From the AAD at the National Archives one can display or print an individual persons records containing the field titles, code values, and code meanings. What is considered applicable and reliable has been included in the AAFA displays of the record. The original plan called for the inclusion of the civilian occupation but after seeing some of them range from toolroom keeper to surgical technician; cooks helper to parachute jumper or dog trainer; baker to radio engineer; barber to attorney; seaman to embalmer; and painter to station agent it was thought that many were too ambiguous and we did not want to draw a line on them. "Terms of enlistment" were sometimes vague and since most folks, of the time at least, knew that most were in for "the duration and six months" that data element is not in the AAFA display. One data element which is of questionable use to AAFA, but was left in is "Source of Army Personnel" which in most cases is from civilian life. A few came from the National Guard, Enlisted Reserves or recently discharged enlisted personnel. The Archives concluded that the height and weight data was so ambiguous and misleading that they do not even include it in their output.
www.ancestry.comacquired this data base from the National Archives and makes the information available by subscription. Working with both files the compiler has noted that there are differences in the files. There are names in the Archives file not found in the ancestry file. In at least one Alford case the persons first and last names were transposed. The data display offered by www.ancestry.com is smaller than that at the Archives but they do include the questionable height and weight data. The compiler of this data has worked one file against the other on an individual name by name basis.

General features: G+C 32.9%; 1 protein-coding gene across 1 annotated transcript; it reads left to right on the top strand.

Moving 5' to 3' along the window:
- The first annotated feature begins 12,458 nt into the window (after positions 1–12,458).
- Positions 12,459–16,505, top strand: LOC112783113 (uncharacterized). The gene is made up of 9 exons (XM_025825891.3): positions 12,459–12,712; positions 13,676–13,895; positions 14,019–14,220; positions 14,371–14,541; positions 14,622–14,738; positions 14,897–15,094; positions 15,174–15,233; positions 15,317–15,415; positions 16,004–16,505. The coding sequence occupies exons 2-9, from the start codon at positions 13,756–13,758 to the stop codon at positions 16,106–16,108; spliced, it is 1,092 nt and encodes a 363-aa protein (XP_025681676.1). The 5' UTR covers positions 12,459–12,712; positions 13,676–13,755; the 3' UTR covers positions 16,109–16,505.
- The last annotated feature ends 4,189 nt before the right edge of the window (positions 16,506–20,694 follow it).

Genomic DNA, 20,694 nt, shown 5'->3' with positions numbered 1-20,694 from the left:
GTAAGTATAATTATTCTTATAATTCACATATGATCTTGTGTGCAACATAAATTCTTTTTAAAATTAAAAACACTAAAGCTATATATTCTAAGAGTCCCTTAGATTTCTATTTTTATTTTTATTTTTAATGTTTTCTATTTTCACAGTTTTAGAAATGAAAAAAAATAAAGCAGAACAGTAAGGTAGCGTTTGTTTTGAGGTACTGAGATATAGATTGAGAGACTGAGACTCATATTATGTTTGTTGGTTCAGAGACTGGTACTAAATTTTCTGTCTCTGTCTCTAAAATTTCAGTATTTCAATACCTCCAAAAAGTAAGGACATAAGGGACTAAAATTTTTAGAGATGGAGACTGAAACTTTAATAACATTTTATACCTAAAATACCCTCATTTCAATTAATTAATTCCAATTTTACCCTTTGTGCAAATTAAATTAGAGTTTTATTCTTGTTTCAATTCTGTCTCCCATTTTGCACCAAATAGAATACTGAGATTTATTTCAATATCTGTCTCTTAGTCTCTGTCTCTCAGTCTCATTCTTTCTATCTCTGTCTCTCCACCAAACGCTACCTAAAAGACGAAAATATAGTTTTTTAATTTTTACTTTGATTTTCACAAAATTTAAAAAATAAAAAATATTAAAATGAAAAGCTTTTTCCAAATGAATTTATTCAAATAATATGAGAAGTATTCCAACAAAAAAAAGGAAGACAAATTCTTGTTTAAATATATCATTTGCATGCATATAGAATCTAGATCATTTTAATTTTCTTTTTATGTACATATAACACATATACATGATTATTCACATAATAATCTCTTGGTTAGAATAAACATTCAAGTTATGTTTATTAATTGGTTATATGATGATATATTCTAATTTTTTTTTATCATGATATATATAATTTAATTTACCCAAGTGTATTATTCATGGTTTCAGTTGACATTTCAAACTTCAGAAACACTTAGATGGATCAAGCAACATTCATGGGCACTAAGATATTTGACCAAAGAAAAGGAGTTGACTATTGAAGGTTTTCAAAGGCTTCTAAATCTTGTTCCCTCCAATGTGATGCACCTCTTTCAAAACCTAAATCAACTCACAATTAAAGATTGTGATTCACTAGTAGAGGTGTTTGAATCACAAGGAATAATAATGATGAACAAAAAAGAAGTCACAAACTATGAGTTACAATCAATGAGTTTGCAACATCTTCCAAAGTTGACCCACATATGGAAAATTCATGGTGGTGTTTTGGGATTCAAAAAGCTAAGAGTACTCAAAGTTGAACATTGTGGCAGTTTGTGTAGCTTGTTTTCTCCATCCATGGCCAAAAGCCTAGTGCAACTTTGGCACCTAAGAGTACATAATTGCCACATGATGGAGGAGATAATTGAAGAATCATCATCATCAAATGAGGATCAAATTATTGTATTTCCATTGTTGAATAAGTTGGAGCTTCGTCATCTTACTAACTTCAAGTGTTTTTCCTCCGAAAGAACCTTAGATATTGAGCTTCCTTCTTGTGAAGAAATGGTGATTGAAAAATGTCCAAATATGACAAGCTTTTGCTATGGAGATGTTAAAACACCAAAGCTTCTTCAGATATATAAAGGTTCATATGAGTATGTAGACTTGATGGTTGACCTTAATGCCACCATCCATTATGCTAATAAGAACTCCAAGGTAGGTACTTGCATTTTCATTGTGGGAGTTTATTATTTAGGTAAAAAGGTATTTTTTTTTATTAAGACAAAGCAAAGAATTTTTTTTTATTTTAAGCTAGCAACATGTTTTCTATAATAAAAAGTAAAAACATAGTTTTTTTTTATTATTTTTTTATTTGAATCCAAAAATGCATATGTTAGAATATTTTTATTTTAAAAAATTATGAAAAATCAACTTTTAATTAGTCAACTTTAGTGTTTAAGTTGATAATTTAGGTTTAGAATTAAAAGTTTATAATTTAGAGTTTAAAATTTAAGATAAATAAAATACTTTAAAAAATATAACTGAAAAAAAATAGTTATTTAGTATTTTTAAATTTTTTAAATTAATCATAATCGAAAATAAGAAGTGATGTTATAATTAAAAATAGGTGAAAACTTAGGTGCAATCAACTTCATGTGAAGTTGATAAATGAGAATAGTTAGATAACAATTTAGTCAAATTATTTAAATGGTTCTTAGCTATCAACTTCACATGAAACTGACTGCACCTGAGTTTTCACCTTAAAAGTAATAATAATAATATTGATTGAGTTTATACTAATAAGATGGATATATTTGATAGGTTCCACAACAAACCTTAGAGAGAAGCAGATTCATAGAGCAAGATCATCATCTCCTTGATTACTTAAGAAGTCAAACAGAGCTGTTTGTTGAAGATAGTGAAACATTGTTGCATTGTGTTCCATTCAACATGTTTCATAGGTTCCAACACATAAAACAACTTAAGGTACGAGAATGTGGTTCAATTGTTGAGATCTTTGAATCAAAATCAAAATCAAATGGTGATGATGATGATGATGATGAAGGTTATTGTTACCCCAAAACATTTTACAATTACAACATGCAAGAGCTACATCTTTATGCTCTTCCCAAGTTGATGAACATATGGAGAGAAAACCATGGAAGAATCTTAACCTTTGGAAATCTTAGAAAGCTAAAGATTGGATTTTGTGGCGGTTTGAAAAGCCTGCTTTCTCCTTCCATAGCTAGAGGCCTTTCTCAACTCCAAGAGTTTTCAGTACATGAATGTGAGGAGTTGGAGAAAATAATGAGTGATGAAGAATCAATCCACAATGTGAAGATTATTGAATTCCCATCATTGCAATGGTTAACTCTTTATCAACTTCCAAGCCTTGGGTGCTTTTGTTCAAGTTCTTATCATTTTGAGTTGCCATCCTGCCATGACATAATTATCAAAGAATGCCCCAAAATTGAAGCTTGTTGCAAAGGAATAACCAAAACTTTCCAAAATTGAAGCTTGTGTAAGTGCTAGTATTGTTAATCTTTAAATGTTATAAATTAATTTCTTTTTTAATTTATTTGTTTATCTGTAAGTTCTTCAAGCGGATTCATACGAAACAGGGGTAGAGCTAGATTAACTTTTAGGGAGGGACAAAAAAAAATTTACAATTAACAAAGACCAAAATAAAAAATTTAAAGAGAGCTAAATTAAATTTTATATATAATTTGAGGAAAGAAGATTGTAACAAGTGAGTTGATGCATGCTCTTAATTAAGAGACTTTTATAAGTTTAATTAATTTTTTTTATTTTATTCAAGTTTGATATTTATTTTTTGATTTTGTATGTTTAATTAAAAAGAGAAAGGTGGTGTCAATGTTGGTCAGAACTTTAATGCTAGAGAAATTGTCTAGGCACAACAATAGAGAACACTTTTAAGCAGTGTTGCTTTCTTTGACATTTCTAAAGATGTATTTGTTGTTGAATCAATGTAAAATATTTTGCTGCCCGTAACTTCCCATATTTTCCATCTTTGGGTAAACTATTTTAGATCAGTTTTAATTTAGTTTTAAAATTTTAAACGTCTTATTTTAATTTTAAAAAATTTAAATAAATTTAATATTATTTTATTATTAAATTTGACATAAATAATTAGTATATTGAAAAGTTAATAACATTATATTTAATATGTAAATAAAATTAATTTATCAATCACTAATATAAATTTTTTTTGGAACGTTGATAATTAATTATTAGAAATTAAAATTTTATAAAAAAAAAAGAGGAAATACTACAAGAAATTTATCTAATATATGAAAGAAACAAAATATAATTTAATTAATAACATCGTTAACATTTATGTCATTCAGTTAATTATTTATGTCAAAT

AAFA will be reporting the data on a state by state basis in state groups.. Since any one subjects record may involve three states: birth, residence, and enlistment, some names will appear in more than one report. There is only one record in the AAFA data base, but filtering and selection will apply them as best suits the AAFA need.
The standard AAFA report format puts all the information on two lines. The first line includes the name and personal information. The second line shows, when available, the military information.
Please understand that there is no relationship between this WW II Enlistment File and the military records on file at the National Military Personnel Records Center (NMPRC) in St. Louis. While the compiler had no record in the enlistment cards he did receive over 175 pages (FREE) when he requested a copy of his record from NMPRC. The veteran or the next of kin can request these and everyone involved should do so. It can be done on line or by submitting Standard Form 180. The form may be downloaded from our web site
Send your Standard From 180 to:
Visit the center at http://www.archives.gov/st-louis/military-personnel/ and apply on line.